It is a standard element in the art of fiction that the reader of a story (or the viewer of a movie or play) is called upon to engage in the “suspension of disbelief” — to still the voice whispering “preposterous” in the mind’s ear, to entertain the unlikely and even the fantastic, so long as there is some element of internal consistency, plot logic, and verisimilitude, this last understood not as real-world plausibility but as conformity with reasonable expectations, within the world conjured by the artist, about events, characters’ actions and motivations, and so forth.
#ad#So, in the six decades since the invention of Superman, the reader or viewer has been asked, for the sake of the story and its message, to suspend disbelief in the planet Krypton, in the hero’s speed, strength, invulnerability, X-ray vision, and so on. Little things can undermine verisimilitude: Accept everything else about him, and isn’t it just too much that none of Clark Kent’s friends notices that he looks just like Superman with glasses on?
Whether it’s little things or big ones, the fiction of Justice John Paul Stevens needs a lot of work before most American citizens — if they had the patience to wade through his 73-page novella masquerading as the plurality opinion in Hamdan v. Rumsfeld — would accept the tale and take its message to heart.
Here are the things in which the reader is required to suspend disbelief, in order to take Stevens’s “opinion” seriously as a story of law and war:
‐That when Congress enacted a statute in December 2005 providing that “no court, justice, or judge shall have jurisdiction to hear or consider” habeas-corpus petitions from detainees at Guantanamo, without exception or qualification, it really meant to include an exception that all detainees whose lawyers were clever enough to file petitions before the statute’s enactment could still press their claims, and the Court will act on that exception that Congress surely intended but did not say.
‐That when the same law gave “exclusive jurisdiction” for the review of detainees’ status, and of their trials by military commissions, to a federal appellate court, it didn’t really mean that either.
‐That Congress’s explicit, unquestioning references in this law to those military commissions and their trials did not indicate a legislative approval of the president’s orders creating those commissions and their trial procedures.
‐That the Authorization for Use of Military Force passed by Congress, when it gave the president power to use “all necessary and appropriate force” against the enemies who attacked us on September 11, 2001, was intended to give no authority to the president to try combatants, captured by U.S. forces, for violations of the laws of war.
‐That no overt acts undertaken by Osama bin Laden and his gang prior to September 11, 2001, can be prosecuted as violations of the laws of war, since such acts occurred before the commencement of a state of war.
‐That conspiracy to violate the laws of war is not itself, and never has been, an offense that can be charged as a violation of the laws of war.
‐That the previous statement represents a fixed principle because, unlike the Constitution, which is infinitely malleable at the hands of the Court, the common law of war is frozen in place and cannot be adjusted by military officers and their civilian superiors to the changing circumstances of modern war against terrorists.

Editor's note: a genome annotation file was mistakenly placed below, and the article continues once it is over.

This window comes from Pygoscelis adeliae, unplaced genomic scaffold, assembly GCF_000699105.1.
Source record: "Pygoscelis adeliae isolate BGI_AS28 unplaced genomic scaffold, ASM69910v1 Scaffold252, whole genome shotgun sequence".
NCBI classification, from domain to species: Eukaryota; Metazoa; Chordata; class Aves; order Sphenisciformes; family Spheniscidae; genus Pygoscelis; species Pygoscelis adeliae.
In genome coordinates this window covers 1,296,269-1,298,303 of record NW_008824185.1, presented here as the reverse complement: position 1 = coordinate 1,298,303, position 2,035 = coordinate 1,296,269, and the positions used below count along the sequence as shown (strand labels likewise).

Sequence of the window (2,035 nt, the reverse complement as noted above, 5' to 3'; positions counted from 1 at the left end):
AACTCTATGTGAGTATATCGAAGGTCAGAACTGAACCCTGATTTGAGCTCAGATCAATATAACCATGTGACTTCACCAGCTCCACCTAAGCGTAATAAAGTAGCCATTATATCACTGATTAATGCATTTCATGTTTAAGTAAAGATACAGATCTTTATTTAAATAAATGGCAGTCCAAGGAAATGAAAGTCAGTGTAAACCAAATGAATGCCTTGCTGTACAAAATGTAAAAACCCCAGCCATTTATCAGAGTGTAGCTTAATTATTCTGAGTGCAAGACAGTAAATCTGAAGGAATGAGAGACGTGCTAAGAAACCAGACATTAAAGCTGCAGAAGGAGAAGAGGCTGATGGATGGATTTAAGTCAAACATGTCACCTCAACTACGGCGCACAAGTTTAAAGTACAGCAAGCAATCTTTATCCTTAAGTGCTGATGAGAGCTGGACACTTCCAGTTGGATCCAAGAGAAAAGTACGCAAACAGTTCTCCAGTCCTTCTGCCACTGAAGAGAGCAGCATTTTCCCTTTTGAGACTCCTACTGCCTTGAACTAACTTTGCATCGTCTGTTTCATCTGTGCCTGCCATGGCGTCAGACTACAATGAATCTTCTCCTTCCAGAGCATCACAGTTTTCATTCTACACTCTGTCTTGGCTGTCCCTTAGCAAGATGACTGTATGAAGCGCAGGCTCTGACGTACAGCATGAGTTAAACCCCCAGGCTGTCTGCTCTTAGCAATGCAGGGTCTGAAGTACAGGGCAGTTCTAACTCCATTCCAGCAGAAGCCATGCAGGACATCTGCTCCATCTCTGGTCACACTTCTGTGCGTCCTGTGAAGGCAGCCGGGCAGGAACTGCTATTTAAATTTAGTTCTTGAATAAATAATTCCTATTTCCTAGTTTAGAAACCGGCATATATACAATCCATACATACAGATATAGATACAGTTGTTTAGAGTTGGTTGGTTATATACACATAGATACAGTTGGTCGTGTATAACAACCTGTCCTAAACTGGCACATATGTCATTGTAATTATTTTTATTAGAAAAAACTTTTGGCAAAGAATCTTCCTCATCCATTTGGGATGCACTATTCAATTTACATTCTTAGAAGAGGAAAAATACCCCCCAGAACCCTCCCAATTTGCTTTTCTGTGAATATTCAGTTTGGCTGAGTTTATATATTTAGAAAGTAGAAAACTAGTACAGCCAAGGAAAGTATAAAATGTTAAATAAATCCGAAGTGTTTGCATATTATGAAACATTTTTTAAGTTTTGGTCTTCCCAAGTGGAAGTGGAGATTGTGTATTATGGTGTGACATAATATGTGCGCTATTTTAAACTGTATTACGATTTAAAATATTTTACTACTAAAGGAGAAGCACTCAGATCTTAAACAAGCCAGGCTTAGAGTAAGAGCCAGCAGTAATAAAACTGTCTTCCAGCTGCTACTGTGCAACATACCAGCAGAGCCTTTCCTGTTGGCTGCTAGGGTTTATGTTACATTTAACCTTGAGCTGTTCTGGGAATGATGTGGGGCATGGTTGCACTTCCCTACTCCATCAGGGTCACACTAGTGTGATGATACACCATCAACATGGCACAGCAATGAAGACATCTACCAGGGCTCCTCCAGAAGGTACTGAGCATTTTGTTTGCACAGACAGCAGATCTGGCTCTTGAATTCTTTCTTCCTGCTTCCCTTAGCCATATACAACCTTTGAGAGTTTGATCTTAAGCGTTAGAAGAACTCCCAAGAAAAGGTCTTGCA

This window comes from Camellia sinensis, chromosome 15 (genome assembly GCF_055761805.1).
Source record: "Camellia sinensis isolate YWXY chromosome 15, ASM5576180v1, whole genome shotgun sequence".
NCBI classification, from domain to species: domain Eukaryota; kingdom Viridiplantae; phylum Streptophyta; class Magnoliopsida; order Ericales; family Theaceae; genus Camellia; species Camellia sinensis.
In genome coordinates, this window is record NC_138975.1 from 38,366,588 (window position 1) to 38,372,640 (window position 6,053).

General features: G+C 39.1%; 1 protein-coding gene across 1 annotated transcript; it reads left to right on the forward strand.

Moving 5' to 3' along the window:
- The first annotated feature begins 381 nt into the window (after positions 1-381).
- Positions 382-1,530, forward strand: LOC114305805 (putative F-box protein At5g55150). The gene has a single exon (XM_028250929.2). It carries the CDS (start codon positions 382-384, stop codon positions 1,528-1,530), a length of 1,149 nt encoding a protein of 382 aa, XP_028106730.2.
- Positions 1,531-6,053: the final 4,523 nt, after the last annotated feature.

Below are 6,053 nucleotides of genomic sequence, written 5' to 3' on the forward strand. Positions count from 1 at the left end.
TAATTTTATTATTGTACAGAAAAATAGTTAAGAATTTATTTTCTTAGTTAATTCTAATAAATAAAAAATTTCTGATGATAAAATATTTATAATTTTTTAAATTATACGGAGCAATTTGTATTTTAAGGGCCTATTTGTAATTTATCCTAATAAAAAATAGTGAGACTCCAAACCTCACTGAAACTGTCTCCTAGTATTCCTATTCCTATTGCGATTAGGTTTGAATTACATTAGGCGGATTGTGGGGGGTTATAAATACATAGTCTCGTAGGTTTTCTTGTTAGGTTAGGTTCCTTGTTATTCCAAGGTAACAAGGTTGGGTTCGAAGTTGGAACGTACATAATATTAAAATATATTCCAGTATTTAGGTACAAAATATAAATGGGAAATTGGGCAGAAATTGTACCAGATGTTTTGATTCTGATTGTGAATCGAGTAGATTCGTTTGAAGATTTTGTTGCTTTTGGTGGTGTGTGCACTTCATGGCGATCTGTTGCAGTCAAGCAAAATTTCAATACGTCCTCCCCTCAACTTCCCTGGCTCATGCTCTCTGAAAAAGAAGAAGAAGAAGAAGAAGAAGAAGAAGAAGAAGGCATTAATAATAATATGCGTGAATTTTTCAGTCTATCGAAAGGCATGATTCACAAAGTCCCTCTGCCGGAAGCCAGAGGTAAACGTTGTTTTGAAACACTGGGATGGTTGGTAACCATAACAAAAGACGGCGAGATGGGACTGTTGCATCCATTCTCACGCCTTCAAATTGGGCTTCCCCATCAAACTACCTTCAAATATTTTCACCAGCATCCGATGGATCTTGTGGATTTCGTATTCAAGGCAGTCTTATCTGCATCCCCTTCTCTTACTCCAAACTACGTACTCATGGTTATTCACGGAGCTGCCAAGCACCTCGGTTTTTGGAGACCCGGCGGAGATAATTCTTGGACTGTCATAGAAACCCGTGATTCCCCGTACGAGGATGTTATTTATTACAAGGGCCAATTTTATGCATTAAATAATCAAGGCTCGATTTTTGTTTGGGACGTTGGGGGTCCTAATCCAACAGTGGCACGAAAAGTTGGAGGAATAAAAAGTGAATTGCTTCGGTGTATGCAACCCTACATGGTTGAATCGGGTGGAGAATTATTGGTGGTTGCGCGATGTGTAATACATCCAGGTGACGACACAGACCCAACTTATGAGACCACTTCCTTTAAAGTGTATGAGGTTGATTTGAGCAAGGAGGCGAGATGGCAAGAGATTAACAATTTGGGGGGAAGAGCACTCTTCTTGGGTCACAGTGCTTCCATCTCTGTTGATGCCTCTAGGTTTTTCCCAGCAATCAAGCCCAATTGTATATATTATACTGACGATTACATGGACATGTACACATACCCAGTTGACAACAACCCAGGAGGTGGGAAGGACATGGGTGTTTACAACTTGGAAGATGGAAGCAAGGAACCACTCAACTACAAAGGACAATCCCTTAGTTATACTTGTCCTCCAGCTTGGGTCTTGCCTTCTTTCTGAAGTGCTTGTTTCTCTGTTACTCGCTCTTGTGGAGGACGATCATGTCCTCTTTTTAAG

‐That an unspecific reference, in the Uniform Code of Military Justice, to “the laws of war” as governing trials before military commissions, implicitly incorporates any terms of the Geneva Conventions that might be brought to bear on such trials, making those Geneva principles enforceable individual rights in American courts even though Geneva by its own terms contemplates no such enforceability.
‐That by virtue of this move, military commissions are to be condemned as not “regularly constituted” under Geneva, despite their recognition in American law and their active, orderly, rule-bound use in American wars since 1847.
‐That under Geneva, our conflict with al Qaeda is not “international” in character, because al Qaeda is not a nation, nor was it ever an auxiliary force in support of a national regime in Afghanistan.
‐That departures, in the military commissions, from some trial procedures used in courts martial, even though such departures are permitted by the law where abiding by those procedures strikes the president as not “practicable,” are to be condemned because the president did not say “Simon says” and declare any particular court-martial procedures “impracticable.”
‐That anyway, if he had said “Simon says,” it doesn’t matter because the Supreme Court gets to say what is “practicable” and “impracticable” in time of war.
‐That the Court cannot think of any departures from court-martial procedures for which there is any “evident need” dictated by “military necessity,” which last is another thing the Court knows better than the president and his military and intelligence advisers.
‐That it is unthinkable that there could ever be a need to conceal from the terrorist unlawful combatant defendant, on trial before a military commission, what is the precise provenance of the evidence brought to bear against him, even when it is known to his appointed military defense lawyer who has a “secret” security clearance.
I think I’m going to go see the new Superman movie. There I might find a story I can pretend to believe for two hours.
– Matthew J. Franck is professor and chairman of political science at Radford University, and a regular contributor to NRO’s Bench Memos blog.